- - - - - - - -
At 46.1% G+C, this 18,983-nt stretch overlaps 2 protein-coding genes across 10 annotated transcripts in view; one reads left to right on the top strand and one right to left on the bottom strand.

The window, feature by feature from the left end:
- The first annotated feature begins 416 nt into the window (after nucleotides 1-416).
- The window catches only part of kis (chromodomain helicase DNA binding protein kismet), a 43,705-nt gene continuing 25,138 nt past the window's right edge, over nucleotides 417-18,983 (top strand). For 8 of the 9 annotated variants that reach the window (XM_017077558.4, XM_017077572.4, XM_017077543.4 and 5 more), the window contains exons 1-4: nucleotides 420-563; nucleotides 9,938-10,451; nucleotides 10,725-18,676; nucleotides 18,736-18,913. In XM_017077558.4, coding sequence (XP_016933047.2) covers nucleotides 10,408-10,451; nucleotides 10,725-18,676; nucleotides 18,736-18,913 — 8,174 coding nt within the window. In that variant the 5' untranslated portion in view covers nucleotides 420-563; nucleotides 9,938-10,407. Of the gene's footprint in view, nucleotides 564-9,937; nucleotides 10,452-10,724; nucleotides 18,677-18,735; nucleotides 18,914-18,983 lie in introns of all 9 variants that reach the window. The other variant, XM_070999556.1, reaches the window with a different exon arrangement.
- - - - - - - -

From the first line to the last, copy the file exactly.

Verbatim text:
At 46.1% G+C, this 18,983-nt stretch overlaps 2 protein-coding genes across 10 annotated transcripts in view; one reads left to right on the top strand and one right to left on the bottom strand.

The window, feature by feature from the left end:
- The first annotated feature begins 416 nt into the window (after nucleotides 1-416).
- The window catches only part of kis (chromodomain helicase DNA binding protein kismet), a 43,705-nt gene continuing 25,138 nt past the window's right edge, over nucleotides 417-18,983 (top strand). For 8 of the 9 annotated variants that reach the window (XM_017077558.4, XM_017077572.4, XM_017077543.4 and 5 more), the window contains exons 1-4: nucleotides 420-563; nucleotides 9,938-10,451; nucleotides 10,725-18,676; nucleotides 18,736-18,913. In XM_017077558.4, coding sequence (XP_016933047.2) covers nucleotides 10,408-10,451; nucleotides 10,725-18,676; nucleotides 18,736-18,913 — 8,174 coding nt within the window. In that variant the 5' untranslated portion in view covers nucleotides 420-563; nucleotides 9,938-10,407. Of the gene's footprint in view, nucleotides 564-9,937; nucleotides 10,452-10,724; nucleotides 18,677-18,735; nucleotides 18,914-18,983 lie in introns of all 9 variants that reach the window. The other variant, XM_070999556.1, reaches the window with a different exon arrangement.